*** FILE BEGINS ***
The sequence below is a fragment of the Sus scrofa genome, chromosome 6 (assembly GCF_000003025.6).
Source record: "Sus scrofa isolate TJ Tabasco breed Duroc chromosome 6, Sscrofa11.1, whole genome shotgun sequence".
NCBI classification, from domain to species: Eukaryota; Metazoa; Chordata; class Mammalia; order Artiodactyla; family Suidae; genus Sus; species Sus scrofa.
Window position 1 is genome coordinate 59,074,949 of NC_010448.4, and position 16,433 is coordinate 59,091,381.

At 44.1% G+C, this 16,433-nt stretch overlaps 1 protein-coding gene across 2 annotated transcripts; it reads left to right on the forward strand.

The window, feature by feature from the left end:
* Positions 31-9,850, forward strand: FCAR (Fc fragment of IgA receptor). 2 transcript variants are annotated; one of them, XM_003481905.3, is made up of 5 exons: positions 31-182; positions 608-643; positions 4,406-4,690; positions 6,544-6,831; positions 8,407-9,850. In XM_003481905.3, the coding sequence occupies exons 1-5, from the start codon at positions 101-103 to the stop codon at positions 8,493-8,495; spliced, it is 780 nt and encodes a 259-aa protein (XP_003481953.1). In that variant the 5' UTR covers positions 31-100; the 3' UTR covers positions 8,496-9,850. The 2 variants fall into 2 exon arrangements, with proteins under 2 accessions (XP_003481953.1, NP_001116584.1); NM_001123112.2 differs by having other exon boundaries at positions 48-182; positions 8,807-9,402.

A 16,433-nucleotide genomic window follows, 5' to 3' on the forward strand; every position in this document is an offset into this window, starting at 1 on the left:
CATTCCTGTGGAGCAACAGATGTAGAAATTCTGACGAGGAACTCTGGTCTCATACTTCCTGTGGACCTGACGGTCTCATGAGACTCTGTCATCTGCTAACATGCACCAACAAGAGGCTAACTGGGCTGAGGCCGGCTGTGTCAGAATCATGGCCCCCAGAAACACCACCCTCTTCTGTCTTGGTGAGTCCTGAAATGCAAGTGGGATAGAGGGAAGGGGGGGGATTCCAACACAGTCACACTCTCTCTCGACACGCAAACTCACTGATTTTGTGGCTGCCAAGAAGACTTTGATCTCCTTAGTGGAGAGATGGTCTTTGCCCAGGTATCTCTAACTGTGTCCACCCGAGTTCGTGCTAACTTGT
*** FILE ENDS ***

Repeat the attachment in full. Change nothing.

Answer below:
The sequence below is a fragment of the Sus scrofa genome, chromosome 6 (assembly GCF_000003025.6).
Source record: "Sus scrofa isolate TJ Tabasco breed Duroc chromosome 6, Sscrofa11.1, whole genome shotgun sequence".
NCBI classification, from domain to species: Eukaryota; Metazoa; Chordata; class Mammalia; order Artiodactyla; family Suidae; genus Sus; species Sus scrofa.
Window position 1 is genome coordinate 59,074,949 of NC_010448.4, and position 16,433 is coordinate 59,091,381.

At 44.1% G+C, this 16,433-nt stretch overlaps 1 protein-coding gene across 2 annotated transcripts; it reads left to right on the forward strand.

The window, feature by feature from the left end:
* Positions 31-9,850, forward strand: FCAR (Fc fragment of IgA receptor). 2 transcript variants are annotated; one of them, XM_003481905.3, is made up of 5 exons: positions 31-182; positions 608-643; positions 4,406-4,690; positions 6,544-6,831; positions 8,407-9,850. In XM_003481905.3, the coding sequence occupies exons 1-5, from the start codon at positions 101-103 to the stop codon at positions 8,493-8,495; spliced, it is 780 nt and encodes a 259-aa protein (XP_003481953.1). In that variant the 5' UTR covers positions 31-100; the 3' UTR covers positions 8,496-9,850. The 2 variants fall into 2 exon arrangements, with proteins under 2 accessions (XP_003481953.1, NP_001116584.1); NM_001123112.2 differs by having other exon boundaries at positions 48-182; positions 8,807-9,402.

A 16,433-nucleotide genomic window follows, 5' to 3' on the forward strand; every position in this document is an offset into this window, starting at 1 on the left:
CATTCCTGTGGAGCAACAGATGTAGAAATTCTGACGAGGAACTCTGGTCTCATACTTCCTGTGGACCTGACGGTCTCATGAGACTCTGTCATCTGCTAACATGCACCAACAAGAGGCTAACTGGGCTGAGGCCGGCTGTGTCAGAATCATGGCCCCCAGAAACACCACCCTCTTCTGTCTTGGTGAGTCCTGAAATGCAAGTGGGATAGAGGGAAGGGGGGGGATTCCAACACAGTCACACTCTCTCTCGACACGCAAACTCACTGATTTTGTGGCTGCCAAGAAGACTTTGATCTCCTTAGTGGAGAGATGGTCTTTGCCCAGGTATCTCTAACTGTGTCCACCCGAGTTCGTGCTAACTTGT